Frank draws fierce derision from the other Beakers at every step. Like petty high school cafeteria dynamics, Frank is ostracized from the community, and repeatedly denied access to the equipment promised him. When Pavano commandeers an ice-coring machine he enlists Cooper’s help, she being the only person in Antarctica who treats him with any respect. The resulting grisly industrial accident propels the remote station into international limelight, and very nearly halts all the scientific work being done there, not to mention Cooper’s art practice entirely.

    While these characters flocked to the South Pole as an escape from the “real world,” through the accident, the station becomes the highly politicized and bureaucratic space they all fled. In this way, the book becomes a tale of the Anthropocene, our current epoch wherein the whole planet has become defined by human activity. South Pole Station represents the moment when even a region as remote as Antarctica bears the burden of human folly in the form of climate change.

    To label South Pole Station as the hip new Climate Fiction would perhaps describe it, but the term limits the conversation. This points to Shelby’s new label, “First Impact Fiction,” which would “describe our shared world as the impacts of runaway climate change begin to make themselves known.” These are the stories of a transitional time where climate change lurks beneath every plot, even as — for many — daily life continues on largely unchanged. Instead of creating dystopian futures where the effects of climate change are more obvious, First Impact Fiction tells familiar stories based in today’s world. Shelby proposes, and I’m inclined to agree, that readers are more able to confront the harsh realities of climate change today without a distancing effect from looking far into the future.

    What is so intriguing in South Pole Station, but could easily be missed, is that beneath the controversy that Frank triggers is how the station’s apolitical nature is called into question throughout the entire novel. Notably, the station is run by Veritas Integrated Defense Systems (VIDS), which is a private military defense contractor. Through VIDS’s subtle presence, politics continuously lurks beneath the station’s allegedly neutral mission to advance science. Frank’s arrival only brings that tension to the fore.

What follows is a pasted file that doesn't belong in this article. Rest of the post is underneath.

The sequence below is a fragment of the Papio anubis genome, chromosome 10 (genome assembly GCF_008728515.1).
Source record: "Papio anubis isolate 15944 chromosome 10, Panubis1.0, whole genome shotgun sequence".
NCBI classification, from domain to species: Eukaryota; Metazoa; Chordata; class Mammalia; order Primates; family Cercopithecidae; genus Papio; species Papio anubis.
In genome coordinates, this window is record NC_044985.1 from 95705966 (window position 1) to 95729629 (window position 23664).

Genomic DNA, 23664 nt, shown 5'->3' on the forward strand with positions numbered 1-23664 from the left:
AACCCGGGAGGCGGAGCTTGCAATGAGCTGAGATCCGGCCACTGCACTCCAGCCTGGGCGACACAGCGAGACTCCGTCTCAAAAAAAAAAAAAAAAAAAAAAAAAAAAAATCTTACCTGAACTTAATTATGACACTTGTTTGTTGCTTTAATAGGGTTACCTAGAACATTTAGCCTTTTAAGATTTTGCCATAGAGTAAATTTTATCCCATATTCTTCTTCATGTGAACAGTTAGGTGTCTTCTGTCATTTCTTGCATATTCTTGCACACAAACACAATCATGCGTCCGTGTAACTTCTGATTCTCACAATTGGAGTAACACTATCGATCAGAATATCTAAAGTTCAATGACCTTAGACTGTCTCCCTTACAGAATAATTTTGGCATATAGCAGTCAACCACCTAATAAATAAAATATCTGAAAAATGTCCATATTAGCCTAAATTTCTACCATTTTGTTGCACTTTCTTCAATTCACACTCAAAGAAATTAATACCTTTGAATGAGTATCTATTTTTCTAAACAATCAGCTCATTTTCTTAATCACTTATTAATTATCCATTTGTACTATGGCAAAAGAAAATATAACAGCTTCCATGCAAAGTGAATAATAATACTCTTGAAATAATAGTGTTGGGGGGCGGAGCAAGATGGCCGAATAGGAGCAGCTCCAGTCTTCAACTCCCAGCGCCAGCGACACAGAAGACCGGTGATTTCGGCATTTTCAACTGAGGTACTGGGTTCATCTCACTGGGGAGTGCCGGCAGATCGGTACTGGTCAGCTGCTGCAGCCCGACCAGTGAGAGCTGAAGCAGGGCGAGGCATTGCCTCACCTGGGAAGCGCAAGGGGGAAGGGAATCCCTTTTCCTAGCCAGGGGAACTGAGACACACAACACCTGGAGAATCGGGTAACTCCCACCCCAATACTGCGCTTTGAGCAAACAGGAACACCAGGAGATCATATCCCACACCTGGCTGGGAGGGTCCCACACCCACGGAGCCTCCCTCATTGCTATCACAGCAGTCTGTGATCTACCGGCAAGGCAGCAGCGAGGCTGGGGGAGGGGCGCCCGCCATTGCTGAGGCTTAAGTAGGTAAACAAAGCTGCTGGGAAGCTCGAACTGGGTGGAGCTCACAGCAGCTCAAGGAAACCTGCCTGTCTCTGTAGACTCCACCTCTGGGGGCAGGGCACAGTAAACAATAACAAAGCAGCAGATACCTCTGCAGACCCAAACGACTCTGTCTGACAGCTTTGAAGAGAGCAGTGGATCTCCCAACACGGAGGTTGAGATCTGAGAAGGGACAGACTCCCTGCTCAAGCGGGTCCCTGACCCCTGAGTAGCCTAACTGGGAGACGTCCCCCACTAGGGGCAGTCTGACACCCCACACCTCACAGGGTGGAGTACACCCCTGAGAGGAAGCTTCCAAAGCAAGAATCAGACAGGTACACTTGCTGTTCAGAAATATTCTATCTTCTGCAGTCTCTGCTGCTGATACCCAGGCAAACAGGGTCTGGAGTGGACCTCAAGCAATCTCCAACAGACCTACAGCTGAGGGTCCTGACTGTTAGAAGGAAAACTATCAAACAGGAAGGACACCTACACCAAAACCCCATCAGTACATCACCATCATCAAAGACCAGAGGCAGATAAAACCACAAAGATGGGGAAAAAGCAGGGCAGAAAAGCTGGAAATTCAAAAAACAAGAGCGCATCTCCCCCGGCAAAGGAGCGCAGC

Shelby presents us with a nearly postmodern view of the world, where everything is but a subjective construction. While Shelby’s insights into of the psychologies and backstories of the people shepherding the scientific method along make for great literature, ultimately, science is neither faith nor personal. In the end, Shelby’s group of misfits re-exert their autonomy and dedication to their work at the station, becoming unlikely champions for hard science. In this way South Pole Station becomes historical fiction, looking at the early aughts when climate change became topic for discussion, but hadn’t yet fallen into a dithering travesty of inaction, with all sides granted equal airtime. In the age of fake news, Shelby says that, while pure science doesn’t exist, there are still truths to be found; we need good science — and more great literature, I’d add — to get us there.